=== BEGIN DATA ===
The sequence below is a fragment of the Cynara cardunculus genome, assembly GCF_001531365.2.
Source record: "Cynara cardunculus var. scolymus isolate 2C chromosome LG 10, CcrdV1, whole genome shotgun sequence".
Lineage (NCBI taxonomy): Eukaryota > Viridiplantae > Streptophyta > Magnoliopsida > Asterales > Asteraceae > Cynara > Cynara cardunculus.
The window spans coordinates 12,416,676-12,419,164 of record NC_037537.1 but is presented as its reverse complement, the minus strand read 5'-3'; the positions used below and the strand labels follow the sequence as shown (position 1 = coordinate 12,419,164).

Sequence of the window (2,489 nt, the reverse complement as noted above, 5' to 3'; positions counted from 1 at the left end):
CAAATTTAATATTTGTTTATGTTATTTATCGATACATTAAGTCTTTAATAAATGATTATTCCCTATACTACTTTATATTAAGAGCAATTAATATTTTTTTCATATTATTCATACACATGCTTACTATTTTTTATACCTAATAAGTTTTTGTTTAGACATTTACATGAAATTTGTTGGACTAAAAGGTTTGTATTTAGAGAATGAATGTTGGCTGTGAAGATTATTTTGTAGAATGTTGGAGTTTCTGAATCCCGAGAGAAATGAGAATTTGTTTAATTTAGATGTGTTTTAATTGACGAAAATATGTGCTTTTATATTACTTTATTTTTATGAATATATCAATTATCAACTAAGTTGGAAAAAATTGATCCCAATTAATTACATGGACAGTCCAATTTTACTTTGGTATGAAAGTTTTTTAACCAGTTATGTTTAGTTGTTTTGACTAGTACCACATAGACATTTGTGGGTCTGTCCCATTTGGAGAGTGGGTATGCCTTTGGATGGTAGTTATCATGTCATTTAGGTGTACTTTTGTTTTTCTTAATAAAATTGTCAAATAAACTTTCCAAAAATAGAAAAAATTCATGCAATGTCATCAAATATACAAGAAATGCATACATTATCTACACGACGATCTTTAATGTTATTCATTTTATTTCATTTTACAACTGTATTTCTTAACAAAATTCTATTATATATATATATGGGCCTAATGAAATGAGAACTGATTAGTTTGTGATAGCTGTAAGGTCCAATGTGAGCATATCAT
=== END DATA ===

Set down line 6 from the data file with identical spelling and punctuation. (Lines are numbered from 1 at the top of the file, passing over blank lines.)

CAAATTTAATATTTGTTTATGTTATTTATCGATACATTAAGTCTTTAATAAATGATTATTCCCTATACTACTTTATATTAAGAGCAATTAATATTTTTTTCATATTATTCATACACATGCTTACTATTTTTTATACCTAATAAGTTTTTGTTTAGACATTTACATGAAATTTGTTGGACTAAAAGGTTTGTATTTAGAGAATGAATGTTGGCTGTGAAGATTATTTTGTAGAATGTTGGAGTTTCTGAATCCCGAGAGAAATGAGAATTTGTTTAATTTAGATGTGTTTTAATTGACGAAAATATGTGCTTTTATATTACTTTATTTTTATGAATATATCAATTATCAACTAAGTTGGAAAAAATTGATCCCAATTAATTACATGGACAGTCCAATTTTACTTTGGTATGAAAGTTTTTTAACCAGTTATGTTTAGTTGTTTTGACTAGTACCACATAGACATTTGTGGGTCTGTCCCATTTGGAGAGTGGGTATGCCTTTGGATGGTAGTTATCATGTCATTTAGGTGTACTTTTGTTTTTCTTAATAAAATTGTCAAATAAACTTTCCAAAAATAGAAAAAATTCATGCAATGTCATCAAATATACAAGAAATGCATACATTATCTACACGACGATCTTTAATGTTATTCATTTTATTTCATTTTACAACTGTATTTCTTAACAAAATTCTATTATATATATATATGGGCCTAATGAAATGAGAACTGATTAGTTTGTGATAGCTGTAAGGTCCAATGTGAGCATATCAT